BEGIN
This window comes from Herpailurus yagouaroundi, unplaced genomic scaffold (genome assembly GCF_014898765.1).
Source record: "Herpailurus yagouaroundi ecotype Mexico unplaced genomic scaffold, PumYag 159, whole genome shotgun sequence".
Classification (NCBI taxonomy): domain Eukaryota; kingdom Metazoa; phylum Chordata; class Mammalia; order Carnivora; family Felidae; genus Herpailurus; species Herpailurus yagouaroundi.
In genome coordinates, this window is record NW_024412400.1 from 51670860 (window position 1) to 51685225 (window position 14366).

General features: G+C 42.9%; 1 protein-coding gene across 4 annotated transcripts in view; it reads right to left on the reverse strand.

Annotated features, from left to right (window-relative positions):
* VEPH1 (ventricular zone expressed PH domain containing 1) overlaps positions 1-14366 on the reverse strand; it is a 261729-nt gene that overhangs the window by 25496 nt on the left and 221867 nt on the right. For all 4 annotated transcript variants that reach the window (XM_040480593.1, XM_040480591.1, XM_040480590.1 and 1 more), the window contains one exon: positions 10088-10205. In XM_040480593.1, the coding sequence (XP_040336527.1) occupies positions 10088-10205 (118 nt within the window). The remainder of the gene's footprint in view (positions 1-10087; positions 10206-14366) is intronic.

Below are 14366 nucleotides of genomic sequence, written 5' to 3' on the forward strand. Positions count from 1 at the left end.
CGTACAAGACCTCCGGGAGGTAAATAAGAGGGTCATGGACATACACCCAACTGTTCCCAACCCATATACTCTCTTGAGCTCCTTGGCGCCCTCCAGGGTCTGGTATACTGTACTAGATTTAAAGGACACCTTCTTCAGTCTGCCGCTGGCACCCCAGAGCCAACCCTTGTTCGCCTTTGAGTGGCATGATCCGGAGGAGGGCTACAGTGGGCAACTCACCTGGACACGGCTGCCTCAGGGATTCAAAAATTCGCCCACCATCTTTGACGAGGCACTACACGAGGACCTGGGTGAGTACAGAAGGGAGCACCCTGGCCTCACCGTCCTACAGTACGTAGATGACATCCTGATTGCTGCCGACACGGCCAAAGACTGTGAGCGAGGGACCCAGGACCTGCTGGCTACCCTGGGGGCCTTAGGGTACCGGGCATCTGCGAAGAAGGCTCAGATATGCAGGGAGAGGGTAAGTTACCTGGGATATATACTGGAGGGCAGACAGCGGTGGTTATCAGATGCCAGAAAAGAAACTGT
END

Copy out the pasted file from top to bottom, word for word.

This window comes from Herpailurus yagouaroundi, unplaced genomic scaffold (genome assembly GCF_014898765.1).
Source record: "Herpailurus yagouaroundi ecotype Mexico unplaced genomic scaffold, PumYag 159, whole genome shotgun sequence".
Classification (NCBI taxonomy): domain Eukaryota; kingdom Metazoa; phylum Chordata; class Mammalia; order Carnivora; family Felidae; genus Herpailurus; species Herpailurus yagouaroundi.
In genome coordinates, this window is record NW_024412400.1 from 51670860 (window position 1) to 51685225 (window position 14366).

General features: G+C 42.9%; 1 protein-coding gene across 4 annotated transcripts in view; it reads right to left on the reverse strand.

Annotated features, from left to right (window-relative positions):
* VEPH1 (ventricular zone expressed PH domain containing 1) overlaps positions 1-14366 on the reverse strand; it is a 261729-nt gene that overhangs the window by 25496 nt on the left and 221867 nt on the right. For all 4 annotated transcript variants that reach the window (XM_040480593.1, XM_040480591.1, XM_040480590.1 and 1 more), the window contains one exon: positions 10088-10205. In XM_040480593.1, the coding sequence (XP_040336527.1) occupies positions 10088-10205 (118 nt within the window). The remainder of the gene's footprint in view (positions 1-10087; positions 10206-14366) is intronic.

Below are 14366 nucleotides of genomic sequence, written 5' to 3' on the forward strand. Positions count from 1 at the left end.
CGTACAAGACCTCCGGGAGGTAAATAAGAGGGTCATGGACATACACCCAACTGTTCCCAACCCATATACTCTCTTGAGCTCCTTGGCGCCCTCCAGGGTCTGGTATACTGTACTAGATTTAAAGGACACCTTCTTCAGTCTGCCGCTGGCACCCCAGAGCCAACCCTTGTTCGCCTTTGAGTGGCATGATCCGGAGGAGGGCTACAGTGGGCAACTCACCTGGACACGGCTGCCTCAGGGATTCAAAAATTCGCCCACCATCTTTGACGAGGCACTACACGAGGACCTGGGTGAGTACAGAAGGGAGCACCCTGGCCTCACCGTCCTACAGTACGTAGATGACATCCTGATTGCTGCCGACACGGCCAAAGACTGTGAGCGAGGGACCCAGGACCTGCTGGCTACCCTGGGGGCCTTAGGGTACCGGGCATCTGCGAAGAAGGCTCAGATATGCAGGGAGAGGGTAAGTTACCTGGGATATATACTGGAGGGCAGACAGCGGTGGTTATCAGATGCCAGAAAAGAAACTGT